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Baroness Park of Monmouth: I think there are two further ancillary arguments. First, the fact that three citizens of the Irish Republic who came from Dundalk to Omagh were killed and Spanish guests of that country were killed has undoubtedly made it much easier for the Irish Government to act firmly because the feelings of people in the Republic of Ireland are far more directly engaged than they have ever been before. This is a moment to move if we are going to, and I strongly suggest that we should.

The other argument is that this measure would enable people to be put away without threat to the continuing

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sources of intelligence--I believe this point was made by a noble and learned Lord--but also it would mean that we would not see (as I fear we otherwise will) the RUC threatened, attacked and vilified for attempting to make this imperfect legislation work. It is not going to work and the RUC will get the blame for it. Therefore that is another reason for seriously considering internment as a way of creating safety and putting away dangerous people and not exposing the forces of law and order in Northern Ireland to the kind of vilification they will otherwise suffer at the hands of Sinn Fein/IRA.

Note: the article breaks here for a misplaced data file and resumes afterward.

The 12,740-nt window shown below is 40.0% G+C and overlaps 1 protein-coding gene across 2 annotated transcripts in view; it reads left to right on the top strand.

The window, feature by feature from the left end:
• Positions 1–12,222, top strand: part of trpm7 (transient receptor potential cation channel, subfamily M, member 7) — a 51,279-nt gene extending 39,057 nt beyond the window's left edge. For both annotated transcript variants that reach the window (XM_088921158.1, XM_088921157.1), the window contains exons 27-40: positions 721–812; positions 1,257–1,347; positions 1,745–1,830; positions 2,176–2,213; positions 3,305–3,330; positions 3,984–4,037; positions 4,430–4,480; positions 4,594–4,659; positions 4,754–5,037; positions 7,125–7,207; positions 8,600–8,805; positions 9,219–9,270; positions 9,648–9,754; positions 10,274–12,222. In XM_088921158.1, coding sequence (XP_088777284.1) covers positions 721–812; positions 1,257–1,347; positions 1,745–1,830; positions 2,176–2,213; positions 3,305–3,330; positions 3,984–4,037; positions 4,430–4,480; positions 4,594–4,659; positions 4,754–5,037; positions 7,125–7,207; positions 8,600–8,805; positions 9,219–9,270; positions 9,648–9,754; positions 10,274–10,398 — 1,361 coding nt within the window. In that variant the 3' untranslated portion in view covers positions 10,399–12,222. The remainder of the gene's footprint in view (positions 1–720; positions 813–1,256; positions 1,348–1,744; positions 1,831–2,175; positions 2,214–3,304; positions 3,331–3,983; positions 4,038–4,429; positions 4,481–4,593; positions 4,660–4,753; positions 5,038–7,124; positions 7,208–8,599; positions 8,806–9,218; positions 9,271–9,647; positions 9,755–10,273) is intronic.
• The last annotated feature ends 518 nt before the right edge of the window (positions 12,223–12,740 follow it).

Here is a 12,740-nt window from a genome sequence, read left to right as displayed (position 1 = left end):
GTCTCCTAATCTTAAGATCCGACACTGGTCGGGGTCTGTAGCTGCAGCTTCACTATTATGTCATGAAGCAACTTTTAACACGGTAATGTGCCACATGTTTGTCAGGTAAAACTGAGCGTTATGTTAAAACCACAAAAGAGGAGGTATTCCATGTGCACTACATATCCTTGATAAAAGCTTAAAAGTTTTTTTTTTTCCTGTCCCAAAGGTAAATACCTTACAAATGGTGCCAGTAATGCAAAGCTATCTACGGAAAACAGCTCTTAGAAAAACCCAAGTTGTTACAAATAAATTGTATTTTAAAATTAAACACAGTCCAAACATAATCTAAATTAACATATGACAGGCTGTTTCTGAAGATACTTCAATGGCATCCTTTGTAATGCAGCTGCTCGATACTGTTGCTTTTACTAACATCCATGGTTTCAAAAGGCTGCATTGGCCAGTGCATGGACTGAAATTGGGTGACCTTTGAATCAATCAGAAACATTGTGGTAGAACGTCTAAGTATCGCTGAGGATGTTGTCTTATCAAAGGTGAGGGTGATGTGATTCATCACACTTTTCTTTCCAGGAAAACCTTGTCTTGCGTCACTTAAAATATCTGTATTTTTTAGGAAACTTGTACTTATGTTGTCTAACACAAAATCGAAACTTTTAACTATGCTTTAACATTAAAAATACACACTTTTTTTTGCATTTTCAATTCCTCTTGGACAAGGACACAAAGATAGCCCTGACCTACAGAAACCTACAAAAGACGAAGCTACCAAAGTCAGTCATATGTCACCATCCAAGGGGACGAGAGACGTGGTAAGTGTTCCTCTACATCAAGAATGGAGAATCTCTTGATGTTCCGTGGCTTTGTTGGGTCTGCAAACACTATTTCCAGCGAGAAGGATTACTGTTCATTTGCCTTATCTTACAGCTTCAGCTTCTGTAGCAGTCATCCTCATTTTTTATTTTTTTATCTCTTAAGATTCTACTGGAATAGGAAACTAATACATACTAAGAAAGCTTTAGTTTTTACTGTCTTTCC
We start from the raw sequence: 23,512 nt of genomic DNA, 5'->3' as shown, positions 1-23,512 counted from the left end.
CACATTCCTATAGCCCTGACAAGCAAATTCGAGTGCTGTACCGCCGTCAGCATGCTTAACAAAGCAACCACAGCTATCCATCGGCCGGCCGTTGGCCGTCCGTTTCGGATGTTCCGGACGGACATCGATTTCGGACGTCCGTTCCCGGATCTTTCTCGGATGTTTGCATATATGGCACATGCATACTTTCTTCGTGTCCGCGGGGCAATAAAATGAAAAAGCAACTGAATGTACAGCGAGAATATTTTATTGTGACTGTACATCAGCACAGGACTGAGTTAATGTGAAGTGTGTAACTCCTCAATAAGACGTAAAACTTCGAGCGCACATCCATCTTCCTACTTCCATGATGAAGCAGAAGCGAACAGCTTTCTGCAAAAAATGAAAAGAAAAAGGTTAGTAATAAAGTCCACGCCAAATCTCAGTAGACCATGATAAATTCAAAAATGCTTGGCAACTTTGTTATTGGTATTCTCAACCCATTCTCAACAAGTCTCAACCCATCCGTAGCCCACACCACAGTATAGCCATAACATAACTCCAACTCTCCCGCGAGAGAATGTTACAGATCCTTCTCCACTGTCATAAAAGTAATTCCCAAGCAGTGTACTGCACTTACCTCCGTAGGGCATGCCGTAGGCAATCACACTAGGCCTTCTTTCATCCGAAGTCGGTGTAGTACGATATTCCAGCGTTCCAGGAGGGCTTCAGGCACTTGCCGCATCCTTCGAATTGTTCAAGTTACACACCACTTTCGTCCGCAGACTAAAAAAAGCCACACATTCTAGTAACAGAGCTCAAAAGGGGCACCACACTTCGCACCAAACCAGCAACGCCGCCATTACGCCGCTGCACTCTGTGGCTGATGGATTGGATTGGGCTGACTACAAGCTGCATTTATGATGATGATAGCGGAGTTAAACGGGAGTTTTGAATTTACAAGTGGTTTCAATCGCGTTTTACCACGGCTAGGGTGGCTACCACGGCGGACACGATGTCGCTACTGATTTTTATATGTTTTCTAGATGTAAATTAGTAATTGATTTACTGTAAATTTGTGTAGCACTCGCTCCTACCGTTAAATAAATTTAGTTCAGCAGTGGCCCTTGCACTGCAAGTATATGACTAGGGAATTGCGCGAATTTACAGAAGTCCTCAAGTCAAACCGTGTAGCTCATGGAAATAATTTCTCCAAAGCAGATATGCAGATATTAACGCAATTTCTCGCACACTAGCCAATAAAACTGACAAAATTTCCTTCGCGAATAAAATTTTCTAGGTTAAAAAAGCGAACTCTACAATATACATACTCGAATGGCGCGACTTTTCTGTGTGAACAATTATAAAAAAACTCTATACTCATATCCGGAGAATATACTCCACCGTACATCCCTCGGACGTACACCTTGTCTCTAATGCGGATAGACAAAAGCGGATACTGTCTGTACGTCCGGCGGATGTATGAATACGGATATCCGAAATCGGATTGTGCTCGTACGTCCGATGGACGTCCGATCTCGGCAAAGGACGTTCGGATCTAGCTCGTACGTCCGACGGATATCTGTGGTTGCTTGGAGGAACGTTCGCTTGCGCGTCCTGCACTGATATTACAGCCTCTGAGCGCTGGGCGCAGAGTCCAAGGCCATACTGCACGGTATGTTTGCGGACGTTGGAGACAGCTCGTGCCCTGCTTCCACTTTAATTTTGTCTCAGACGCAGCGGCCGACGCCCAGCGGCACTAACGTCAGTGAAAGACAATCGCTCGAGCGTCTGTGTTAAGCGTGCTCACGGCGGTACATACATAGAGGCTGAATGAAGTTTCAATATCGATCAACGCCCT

Lord Mayhew of Twysden: Yesterday the Prime Minister in another place was surely signalling that the Government's mind is not closed and that the Government are not saying they are incapable of visualising circumstances in which internment would be appropriate. Given that, surely it can be accepted that it will be desirable for the Government to have their tackle in order on a contingent basis. As I understand it, that is the sole purpose of the group of amendments in the name of the noble Lord, Lord Molyneaux. If you have decided that the circumstances are appropriate, you do not want to have to go through all the paraphernalia of laying the orders de novo; you want to be able to activate something which you have previously put in place. Mr. Bruton has criticised the Government's repeal of the provisions for detention. I listened to Dr. Garret Fitzgerald on a radio programme some 10 days ago saying he could not understand why the British Government had repealed it.

Surely no options would be closed off if the Government were to accept these amendments. On the contrary, they would be acting consistently with the signals that they have been given which are, when all is said and done, only prudent and sensible signals if these amendments are to be accepted. I felt very sad that the amendment of the noble Lord, Lord Avebury, was withdrawn rather than having it tested before the Committee. But the realities, I suppose, are as they have been described. We cannot do anything now.

I hope that the Government will now consider it only consistent with the prudent stand taken by the Prime Minister yesterday and will accept the amendments of the noble Lord, Lord Molyneaux, which get the Government's tackle in order on a contingent basis.